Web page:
The Iona Community was founded in Glasgow in 1938 by George MacLeod, minister, visionary and prophetic witness for peace, in the context of the poverty and despair of the Depression. Its original task of rebuilding the monastic ruins of Iona Abbey became a sign of hopeful rebuilding of community in Scotland and beyond. Since that time, the Community's Rule has been the common thread running through the life of its members, weaving them together.
As the church becomes polarised in many places, many people are seeking a committed life which is radical, but also open, ecumenical and inclusive. Such resources as are found in the Community's Rule give an anchor which works against the grain of suspicion, and states that there are alternatives, that a Christian life can be lived fully in ways which do not have, by definition, to be either right-wing or reactionary.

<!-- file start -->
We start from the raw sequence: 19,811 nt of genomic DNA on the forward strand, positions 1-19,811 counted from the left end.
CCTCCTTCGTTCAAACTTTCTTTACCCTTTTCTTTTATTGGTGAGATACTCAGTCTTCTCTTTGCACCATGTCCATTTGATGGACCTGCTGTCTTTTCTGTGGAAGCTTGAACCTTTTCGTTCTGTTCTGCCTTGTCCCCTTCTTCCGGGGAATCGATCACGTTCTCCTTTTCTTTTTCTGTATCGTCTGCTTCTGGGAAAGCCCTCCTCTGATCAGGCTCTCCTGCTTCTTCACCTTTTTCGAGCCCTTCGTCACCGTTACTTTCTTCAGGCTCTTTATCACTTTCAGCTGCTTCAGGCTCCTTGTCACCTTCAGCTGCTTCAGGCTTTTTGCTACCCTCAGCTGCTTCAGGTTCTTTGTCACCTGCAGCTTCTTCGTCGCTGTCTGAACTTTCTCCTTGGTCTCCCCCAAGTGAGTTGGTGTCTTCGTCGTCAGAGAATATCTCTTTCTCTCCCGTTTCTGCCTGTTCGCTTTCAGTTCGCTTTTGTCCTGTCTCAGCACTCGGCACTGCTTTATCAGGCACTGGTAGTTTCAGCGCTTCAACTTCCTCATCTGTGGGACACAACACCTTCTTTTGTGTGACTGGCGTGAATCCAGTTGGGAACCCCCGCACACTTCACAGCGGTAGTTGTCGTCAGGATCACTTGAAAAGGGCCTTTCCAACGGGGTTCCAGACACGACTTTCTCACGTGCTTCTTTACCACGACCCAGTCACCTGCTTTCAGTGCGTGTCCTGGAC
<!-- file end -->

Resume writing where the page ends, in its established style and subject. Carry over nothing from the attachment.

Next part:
Kathy Galloway offers a series of reflections on living by the Rule of the Iona Community, exploring its history, inner life and public witness. They arise from her conviction that 'the Rule is, for us, a source of freedom and, in its outworking, contains something of our prophetic edge. It is not so much that I keep the Rule, as that the Rule keeps me.'
Kathy Galloway is a practical theologian, writer and campaigner. She was the Leader of the Iona Community from 2002-9 and is currently the Head of Christian Aid Scotland.
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